Some of the building’s neighbors are just as eccentric as Red Square itself and all add some flavor to a street that is adding too many chains and strip malls for my liking.

Crossing Delancey

with photos.

on a day where crossing 1st Ave. due to the marathon was the bigger odyssey. Luckily, the m15 was (sort of) running and I was able to make it down for the Jewish Heritage Festival.Before I made it to the Festival, however, I caught a peek of a broken-down synagogue on what I realized was Norfolk St through the Seward Park playground. With time to kill, I walked down Essex to Delancey and back up Norfolk for a better look. It turns out it was Beth Hamedrash Hagadol, formerly the Norfolk St. Baptist Church/Alanson Methodist Episcopal Church, now a landmark in some serious disrepair. Sad. While it appears it is no longer in immediate danger of being torn down, it appears that another piece of living history is gone.

From there it was a hop-skip to the Conservancy’s visitor center where, by virtue of the numbers, I did Crossing Delancey with Marty of Manhattan Walks, the guide who I loved from the Upper West Side and Jewish Harlem tours. I was pleased to be joined by Jeff Dobbins of Walks of New York, Howard Teich of the Brooklyn Jewish Historical Initiative, among others familiar faces from the Conservancy’s tours.

Because I hadn’t planned to go today or put much thought into the tour I was going to take, I hadn’t done my homework. I was pleased when the first stop was the Stanton Street Shul, one of the LES synagogues by which I am most fascinated. Although its congregation was mostly LES immigrant poor, a ton of love and detail was put into this tenement shul, especially the mazalot. There is an amazing amount of history in this 20′ x 100′ space.  While Eldridge St. remains the crown jewel of synagogue restoration, others like Stanton St., Beth Hamedrash Hagadol and Emory Roth haven’t yet been as lucky. I hope that tide turns soon. Stanton St. is amazing as one of the last remaining tenement synagogues (from a high of 700), all which had an interesting role in NYC history.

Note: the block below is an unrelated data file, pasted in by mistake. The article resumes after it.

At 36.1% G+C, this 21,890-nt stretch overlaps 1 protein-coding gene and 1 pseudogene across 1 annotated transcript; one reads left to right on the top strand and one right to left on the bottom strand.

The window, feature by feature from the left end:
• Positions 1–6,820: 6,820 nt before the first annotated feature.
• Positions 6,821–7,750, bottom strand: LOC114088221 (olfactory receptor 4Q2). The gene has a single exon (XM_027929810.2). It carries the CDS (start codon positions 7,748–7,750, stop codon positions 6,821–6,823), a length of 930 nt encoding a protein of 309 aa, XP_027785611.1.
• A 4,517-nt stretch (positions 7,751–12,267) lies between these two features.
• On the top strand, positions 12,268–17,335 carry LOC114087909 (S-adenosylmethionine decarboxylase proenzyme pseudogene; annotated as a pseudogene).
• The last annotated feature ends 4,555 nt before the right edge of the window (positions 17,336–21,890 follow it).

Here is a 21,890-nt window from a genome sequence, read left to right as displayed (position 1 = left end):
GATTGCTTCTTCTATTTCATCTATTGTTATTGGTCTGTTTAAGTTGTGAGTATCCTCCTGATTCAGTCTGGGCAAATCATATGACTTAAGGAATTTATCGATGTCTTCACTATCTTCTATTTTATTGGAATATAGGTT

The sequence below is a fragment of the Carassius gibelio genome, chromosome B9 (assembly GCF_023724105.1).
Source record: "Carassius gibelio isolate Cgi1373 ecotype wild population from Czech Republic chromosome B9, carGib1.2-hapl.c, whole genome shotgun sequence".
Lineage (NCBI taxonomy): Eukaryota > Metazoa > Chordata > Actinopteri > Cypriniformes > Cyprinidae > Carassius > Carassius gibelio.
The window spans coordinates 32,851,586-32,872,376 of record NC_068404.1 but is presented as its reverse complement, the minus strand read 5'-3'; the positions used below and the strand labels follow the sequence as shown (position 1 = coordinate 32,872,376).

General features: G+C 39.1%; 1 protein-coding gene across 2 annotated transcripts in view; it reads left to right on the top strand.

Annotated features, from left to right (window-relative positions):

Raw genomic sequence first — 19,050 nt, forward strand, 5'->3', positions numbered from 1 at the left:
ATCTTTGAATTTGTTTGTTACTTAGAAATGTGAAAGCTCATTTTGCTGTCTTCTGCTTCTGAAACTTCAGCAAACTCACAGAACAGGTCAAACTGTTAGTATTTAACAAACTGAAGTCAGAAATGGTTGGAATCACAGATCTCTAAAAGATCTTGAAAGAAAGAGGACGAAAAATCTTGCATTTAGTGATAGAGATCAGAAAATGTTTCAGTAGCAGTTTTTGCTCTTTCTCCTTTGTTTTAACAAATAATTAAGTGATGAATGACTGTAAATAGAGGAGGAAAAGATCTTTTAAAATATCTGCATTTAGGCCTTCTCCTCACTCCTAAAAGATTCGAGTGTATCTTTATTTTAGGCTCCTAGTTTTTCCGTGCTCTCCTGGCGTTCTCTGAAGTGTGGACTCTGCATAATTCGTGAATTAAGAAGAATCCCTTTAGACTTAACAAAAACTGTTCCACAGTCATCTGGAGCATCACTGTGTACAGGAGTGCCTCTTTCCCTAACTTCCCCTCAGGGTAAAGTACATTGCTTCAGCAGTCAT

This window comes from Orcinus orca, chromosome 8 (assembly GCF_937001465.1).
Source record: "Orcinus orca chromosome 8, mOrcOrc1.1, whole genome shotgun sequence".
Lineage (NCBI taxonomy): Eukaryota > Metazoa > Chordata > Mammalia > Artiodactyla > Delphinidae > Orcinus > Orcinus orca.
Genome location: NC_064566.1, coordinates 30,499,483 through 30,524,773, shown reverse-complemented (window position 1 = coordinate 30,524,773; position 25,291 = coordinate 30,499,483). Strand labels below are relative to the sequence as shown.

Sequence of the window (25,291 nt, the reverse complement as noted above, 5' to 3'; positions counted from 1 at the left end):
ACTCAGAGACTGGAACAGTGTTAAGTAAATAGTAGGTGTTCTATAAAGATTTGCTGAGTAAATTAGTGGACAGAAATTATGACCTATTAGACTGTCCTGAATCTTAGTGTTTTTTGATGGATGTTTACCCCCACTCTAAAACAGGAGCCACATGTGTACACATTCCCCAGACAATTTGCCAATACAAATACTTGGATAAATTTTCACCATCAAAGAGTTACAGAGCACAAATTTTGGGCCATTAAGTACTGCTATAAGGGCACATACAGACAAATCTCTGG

After Stanton Street, we headed to Clinton St. and Congregation Chasam Sopher, one of the oldest buildings whose continuous history was as a synagogue. It was originally built in 1853 by Congregation Rodeph Sholem, now located on the Upper West Side. Yes, more congregation musical chairs. Chasam Sopher has an interesting history, both in its continued existence as a free synagogue, but also how it suvived the down turn of the 1970s-80s and is now thriving due to the  influx of young Orthodox families on the Lower East Side.

Although the tour continued down Orchard Street, my final stop was at Angel Orensanz, a cultural center whose work I love. I had no idea that it was (one of) the previous homes of Anche Chesed, nor that it was the oldest surviving building in New York City built specifically as a synagogue, and the first synagogue structure built on the Lower East Side. It is now a venue that is available for rent (especially weddings!) and has been home to some amazing cultural programs. I hope that rental income allows it to thrive because this architecture cannot be lost to history.

I was sad to leave the tour, but it whet my appetite for even more exploration of the Lower East Side, which will hopefully come soon.